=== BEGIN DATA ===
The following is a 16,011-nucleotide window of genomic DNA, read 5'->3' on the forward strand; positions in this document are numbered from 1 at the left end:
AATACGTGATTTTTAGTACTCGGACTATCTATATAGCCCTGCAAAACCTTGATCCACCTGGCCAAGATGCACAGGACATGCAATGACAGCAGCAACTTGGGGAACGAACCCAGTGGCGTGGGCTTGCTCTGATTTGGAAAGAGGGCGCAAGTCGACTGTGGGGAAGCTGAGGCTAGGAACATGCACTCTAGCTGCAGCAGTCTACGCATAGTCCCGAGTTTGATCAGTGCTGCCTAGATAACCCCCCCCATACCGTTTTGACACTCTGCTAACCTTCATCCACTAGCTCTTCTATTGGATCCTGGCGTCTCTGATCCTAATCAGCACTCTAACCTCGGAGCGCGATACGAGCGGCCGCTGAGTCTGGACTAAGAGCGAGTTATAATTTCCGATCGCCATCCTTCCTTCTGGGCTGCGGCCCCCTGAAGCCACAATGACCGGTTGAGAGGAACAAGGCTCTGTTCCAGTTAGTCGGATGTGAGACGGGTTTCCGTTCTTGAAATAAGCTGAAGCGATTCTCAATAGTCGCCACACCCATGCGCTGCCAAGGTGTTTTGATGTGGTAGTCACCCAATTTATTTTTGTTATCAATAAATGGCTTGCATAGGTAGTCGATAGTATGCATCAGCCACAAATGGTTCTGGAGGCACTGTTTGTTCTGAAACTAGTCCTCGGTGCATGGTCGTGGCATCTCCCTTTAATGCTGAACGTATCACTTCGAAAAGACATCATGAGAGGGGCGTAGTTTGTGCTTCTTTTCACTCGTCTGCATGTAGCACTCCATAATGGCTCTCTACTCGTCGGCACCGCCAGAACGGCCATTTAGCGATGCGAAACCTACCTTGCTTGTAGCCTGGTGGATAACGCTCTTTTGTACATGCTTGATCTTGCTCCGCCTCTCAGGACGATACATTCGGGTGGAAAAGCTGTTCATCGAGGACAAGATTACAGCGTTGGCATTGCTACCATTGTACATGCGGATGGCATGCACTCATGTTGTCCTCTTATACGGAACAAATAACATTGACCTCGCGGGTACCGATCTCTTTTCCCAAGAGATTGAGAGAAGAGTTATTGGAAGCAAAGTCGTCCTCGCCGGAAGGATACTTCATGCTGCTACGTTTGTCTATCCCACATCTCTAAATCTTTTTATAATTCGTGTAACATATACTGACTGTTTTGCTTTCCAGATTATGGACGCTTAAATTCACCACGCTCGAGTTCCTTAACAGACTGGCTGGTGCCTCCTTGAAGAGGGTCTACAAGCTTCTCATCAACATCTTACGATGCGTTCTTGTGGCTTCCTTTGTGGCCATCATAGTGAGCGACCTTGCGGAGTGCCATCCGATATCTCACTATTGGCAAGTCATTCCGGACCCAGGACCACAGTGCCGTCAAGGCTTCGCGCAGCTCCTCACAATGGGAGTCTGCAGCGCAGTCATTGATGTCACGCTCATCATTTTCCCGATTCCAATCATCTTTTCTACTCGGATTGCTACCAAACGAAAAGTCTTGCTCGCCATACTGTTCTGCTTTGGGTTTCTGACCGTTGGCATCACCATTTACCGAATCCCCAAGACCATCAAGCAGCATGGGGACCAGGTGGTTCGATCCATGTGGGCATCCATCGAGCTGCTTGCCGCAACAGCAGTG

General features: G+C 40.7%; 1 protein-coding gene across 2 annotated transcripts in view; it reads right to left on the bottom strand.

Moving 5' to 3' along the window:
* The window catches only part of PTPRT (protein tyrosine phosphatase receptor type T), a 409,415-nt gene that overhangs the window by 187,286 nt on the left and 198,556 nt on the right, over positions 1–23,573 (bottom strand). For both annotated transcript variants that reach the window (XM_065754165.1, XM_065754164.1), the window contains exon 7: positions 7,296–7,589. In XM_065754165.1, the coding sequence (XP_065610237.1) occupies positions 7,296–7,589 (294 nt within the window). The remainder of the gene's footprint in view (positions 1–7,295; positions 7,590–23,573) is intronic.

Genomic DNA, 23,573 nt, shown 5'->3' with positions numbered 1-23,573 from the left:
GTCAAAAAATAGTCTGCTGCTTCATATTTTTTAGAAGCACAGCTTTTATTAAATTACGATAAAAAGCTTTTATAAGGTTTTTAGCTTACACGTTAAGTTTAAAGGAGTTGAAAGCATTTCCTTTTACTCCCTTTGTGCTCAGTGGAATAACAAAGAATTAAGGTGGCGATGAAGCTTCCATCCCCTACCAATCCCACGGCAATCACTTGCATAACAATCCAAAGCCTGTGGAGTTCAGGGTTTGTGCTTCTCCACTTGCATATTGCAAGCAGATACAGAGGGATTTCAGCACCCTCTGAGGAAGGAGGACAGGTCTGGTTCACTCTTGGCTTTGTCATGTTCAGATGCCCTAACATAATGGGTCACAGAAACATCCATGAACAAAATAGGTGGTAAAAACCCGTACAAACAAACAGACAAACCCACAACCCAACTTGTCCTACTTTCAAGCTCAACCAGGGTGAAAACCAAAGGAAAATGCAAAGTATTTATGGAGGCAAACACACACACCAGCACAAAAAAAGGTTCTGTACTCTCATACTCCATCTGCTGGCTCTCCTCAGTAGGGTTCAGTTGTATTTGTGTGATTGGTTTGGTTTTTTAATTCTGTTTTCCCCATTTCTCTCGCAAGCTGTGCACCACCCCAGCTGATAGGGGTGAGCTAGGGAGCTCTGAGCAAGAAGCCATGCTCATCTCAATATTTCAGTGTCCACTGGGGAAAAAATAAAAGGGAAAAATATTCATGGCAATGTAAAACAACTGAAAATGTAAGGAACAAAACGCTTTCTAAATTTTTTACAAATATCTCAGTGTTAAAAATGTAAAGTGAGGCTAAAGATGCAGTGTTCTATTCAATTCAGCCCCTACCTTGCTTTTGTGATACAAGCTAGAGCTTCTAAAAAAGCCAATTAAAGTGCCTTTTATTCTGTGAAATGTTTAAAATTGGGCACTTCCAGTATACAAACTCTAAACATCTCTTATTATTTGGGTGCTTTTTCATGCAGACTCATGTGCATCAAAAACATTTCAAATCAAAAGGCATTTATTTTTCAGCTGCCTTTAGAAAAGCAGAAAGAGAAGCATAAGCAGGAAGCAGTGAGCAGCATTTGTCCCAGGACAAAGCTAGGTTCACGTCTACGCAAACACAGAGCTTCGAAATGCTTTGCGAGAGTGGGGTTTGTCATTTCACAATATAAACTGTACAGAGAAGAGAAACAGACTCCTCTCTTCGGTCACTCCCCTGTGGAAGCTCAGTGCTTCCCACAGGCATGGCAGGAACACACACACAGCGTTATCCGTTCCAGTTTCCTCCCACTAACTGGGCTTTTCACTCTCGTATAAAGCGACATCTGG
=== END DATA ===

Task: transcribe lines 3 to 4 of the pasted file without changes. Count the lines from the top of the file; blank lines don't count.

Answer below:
General features: G+C 40.7%; 1 protein-coding gene across 2 annotated transcripts in view; it reads right to left on the bottom strand.

Moving 5' to 3' along the window: